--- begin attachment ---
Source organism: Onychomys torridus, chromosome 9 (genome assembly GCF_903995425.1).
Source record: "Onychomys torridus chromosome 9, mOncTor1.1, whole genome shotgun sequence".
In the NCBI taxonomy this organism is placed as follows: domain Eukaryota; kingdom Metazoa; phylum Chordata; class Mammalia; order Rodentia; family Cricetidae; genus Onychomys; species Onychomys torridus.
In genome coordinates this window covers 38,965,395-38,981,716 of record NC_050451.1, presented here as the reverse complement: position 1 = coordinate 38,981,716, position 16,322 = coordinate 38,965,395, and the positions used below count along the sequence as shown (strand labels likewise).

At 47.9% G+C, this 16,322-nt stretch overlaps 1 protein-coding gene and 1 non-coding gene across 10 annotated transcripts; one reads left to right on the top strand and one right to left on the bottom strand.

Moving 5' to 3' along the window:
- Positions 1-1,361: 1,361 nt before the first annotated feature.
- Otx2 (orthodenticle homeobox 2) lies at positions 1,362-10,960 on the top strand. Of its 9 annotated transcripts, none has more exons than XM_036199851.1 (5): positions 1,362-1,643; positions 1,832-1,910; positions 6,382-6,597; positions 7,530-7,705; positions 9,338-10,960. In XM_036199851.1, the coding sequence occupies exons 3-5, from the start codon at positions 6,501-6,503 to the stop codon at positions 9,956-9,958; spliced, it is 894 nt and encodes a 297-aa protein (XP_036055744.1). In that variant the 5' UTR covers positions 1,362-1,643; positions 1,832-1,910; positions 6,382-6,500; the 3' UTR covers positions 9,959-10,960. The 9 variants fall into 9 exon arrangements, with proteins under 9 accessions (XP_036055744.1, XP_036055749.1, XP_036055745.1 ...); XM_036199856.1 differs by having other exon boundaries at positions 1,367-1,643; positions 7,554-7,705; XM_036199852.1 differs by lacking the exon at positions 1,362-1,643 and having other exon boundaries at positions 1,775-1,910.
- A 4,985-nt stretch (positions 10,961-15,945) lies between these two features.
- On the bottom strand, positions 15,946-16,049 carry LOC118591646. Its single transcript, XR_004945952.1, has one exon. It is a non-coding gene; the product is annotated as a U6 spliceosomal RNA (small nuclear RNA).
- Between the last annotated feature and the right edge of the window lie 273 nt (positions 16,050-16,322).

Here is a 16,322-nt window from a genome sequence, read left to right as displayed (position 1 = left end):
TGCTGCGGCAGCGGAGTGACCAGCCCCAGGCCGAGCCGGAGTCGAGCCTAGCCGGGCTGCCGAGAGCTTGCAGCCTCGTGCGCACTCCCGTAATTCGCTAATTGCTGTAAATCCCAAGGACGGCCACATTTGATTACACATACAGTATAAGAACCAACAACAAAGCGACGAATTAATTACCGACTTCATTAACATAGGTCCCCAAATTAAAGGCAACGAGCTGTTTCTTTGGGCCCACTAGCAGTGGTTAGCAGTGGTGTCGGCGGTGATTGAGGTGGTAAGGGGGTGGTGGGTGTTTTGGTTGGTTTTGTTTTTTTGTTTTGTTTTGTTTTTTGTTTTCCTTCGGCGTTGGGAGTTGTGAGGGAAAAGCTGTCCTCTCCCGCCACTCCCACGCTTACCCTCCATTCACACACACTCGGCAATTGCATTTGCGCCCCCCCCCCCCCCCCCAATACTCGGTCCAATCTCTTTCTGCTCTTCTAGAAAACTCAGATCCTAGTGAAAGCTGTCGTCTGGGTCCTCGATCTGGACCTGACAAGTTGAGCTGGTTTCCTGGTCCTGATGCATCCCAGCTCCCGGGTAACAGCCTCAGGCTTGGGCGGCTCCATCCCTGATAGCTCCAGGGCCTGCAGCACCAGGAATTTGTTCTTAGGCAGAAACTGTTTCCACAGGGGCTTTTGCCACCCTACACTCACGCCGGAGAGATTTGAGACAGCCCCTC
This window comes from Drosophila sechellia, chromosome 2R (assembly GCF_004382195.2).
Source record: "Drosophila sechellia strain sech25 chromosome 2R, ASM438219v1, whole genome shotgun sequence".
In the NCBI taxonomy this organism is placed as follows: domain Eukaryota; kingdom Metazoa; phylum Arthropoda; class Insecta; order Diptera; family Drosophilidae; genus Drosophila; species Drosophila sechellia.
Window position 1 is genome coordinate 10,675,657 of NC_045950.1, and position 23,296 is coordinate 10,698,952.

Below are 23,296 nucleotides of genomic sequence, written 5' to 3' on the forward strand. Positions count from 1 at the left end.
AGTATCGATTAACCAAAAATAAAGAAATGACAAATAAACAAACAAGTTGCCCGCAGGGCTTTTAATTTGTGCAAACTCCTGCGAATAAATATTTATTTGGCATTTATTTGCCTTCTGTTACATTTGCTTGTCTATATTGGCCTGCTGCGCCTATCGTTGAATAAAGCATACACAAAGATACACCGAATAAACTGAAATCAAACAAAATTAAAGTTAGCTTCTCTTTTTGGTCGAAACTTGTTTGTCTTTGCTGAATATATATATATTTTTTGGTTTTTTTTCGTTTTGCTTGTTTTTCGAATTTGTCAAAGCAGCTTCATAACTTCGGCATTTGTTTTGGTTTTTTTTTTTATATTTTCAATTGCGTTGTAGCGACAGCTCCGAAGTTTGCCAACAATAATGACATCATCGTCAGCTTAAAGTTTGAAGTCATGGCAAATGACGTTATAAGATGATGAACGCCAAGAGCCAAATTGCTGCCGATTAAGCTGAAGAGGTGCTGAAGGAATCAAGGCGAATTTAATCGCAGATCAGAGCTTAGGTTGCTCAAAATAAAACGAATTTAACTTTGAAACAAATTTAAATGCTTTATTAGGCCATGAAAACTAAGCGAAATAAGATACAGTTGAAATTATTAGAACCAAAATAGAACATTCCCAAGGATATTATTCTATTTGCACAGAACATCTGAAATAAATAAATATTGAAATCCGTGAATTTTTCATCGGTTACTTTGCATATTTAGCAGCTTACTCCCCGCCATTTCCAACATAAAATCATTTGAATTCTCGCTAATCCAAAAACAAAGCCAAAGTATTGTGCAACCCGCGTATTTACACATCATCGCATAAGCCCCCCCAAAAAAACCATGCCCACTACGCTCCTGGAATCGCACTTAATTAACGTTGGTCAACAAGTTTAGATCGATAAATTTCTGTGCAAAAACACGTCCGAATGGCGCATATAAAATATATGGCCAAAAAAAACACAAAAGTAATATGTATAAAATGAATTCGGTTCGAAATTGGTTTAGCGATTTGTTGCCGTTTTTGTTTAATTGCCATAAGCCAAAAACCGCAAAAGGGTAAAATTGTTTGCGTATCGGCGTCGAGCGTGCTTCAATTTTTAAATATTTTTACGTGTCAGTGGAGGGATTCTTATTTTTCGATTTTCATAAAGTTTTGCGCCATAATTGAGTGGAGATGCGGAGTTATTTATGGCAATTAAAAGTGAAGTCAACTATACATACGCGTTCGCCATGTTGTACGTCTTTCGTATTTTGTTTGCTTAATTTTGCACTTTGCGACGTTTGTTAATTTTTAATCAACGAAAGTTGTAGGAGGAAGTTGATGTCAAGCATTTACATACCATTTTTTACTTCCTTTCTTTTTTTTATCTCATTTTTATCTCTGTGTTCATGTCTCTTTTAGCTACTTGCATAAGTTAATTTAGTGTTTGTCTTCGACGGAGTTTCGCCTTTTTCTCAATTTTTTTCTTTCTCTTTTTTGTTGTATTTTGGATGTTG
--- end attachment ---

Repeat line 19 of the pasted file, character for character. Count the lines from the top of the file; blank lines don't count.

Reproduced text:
AGTATCGATTAACCAAAAATAAAGAAATGACAAATAAACAAACAAGTTGCCCGCAGGGCTTTTAATTTGTGCAAACTCCTGCGAATAAATATTTATTTGGCATTTATTTGCCTTCTGTTACATTTGCTTGTCTATATTGGCCTGCTGCGCCTATCGTTGAATAAAGCATACACAAAGATACACCGAATAAACTGAAATCAAACAAAATTAAAGTTAGCTTCTCTTTTTGGTCGAAACTTGTTTGTCTTTGCTGAATATATATATATTTTTTGGTTTTTTTTCGTTTTGCTTGTTTTTCGAATTTGTCAAAGCAGCTTCATAACTTCGGCATTTGTTTTGGTTTTTTTTTTTATATTTTCAATTGCGTTGTAGCGACAGCTCCGAAGTTTGCCAACAATAATGACATCATCGTCAGCTTAAAGTTTGAAGTCATGGCAAATGACGTTATAAGATGATGAACGCCAAGAGCCAAATTGCTGCCGATTAAGCTGAAGAGGTGCTGAAGGAATCAAGGCGAATTTAATCGCAGATCAGAGCTTAGGTTGCTCAAAATAAAACGAATTTAACTTTGAAACAAATTTAAATGCTTTATTAGGCCATGAAAACTAAGCGAAATAAGATACAGTTGAAATTATTAGAACCAAAATAGAACATTCCCAAGGATATTATTCTATTTGCACAGAACATCTGAAATAAATAAATATTGAAATCCGTGAATTTTTCATCGGTTACTTTGCATATTTAGCAGCTTACTCCCCGCCATTTCCAACATAAAATCATTTGAATTCTCGCTAATCCAAAAACAAAGCCAAAGTATTGTGCAACCCGCGTATTTACACATCATCGCATAAGCCCCCCCAAAAAAACCATGCCCACTACGCTCCTGGAATCGCACTTAATTAACGTTGGTCAACAAGTTTAGATCGATAAATTTCTGTGCAAAAACACGTCCGAATGGCGCATATAAAATATATGGCCAAAAAAAACACAAAAGTAATATGTATAAAATGAATTCGGTTCGAAATTGGTTTAGCGATTTGTTGCCGTTTTTGTTTAATTGCCATAAGCCAAAAACCGCAAAAGGGTAAAATTGTTTGCGTATCGGCGTCGAGCGTGCTTCAATTTTTAAATATTTTTACGTGTCAGTGGAGGGATTCTTATTTTTCGATTTTCATAAAGTTTTGCGCCATAATTGAGTGGAGATGCGGAGTTATTTATGGCAATTAAAAGTGAAGTCAACTATACATACGCGTTCGCCATGTTGTACGTCTTTCGTATTTTGTTTGCTTAATTTTGCACTTTGCGACGTTTGTTAATTTTTAATCAACGAAAGTTGTAGGAGGAAGTTGATGTCAAGCATTTACATACCATTTTTTACTTCCTTTCTTTTTTTTATCTCATTTTTATCTCTGTGTTCATGTCTCTTTTAGCTACTTGCATAAGTTAATTTAGTGTTTGTCTTCGACGGAGTTTCGCCTTTTTCTCAATTTTTTTCTTTCTCTTTTTTGTTGTATTTTGGATGTTG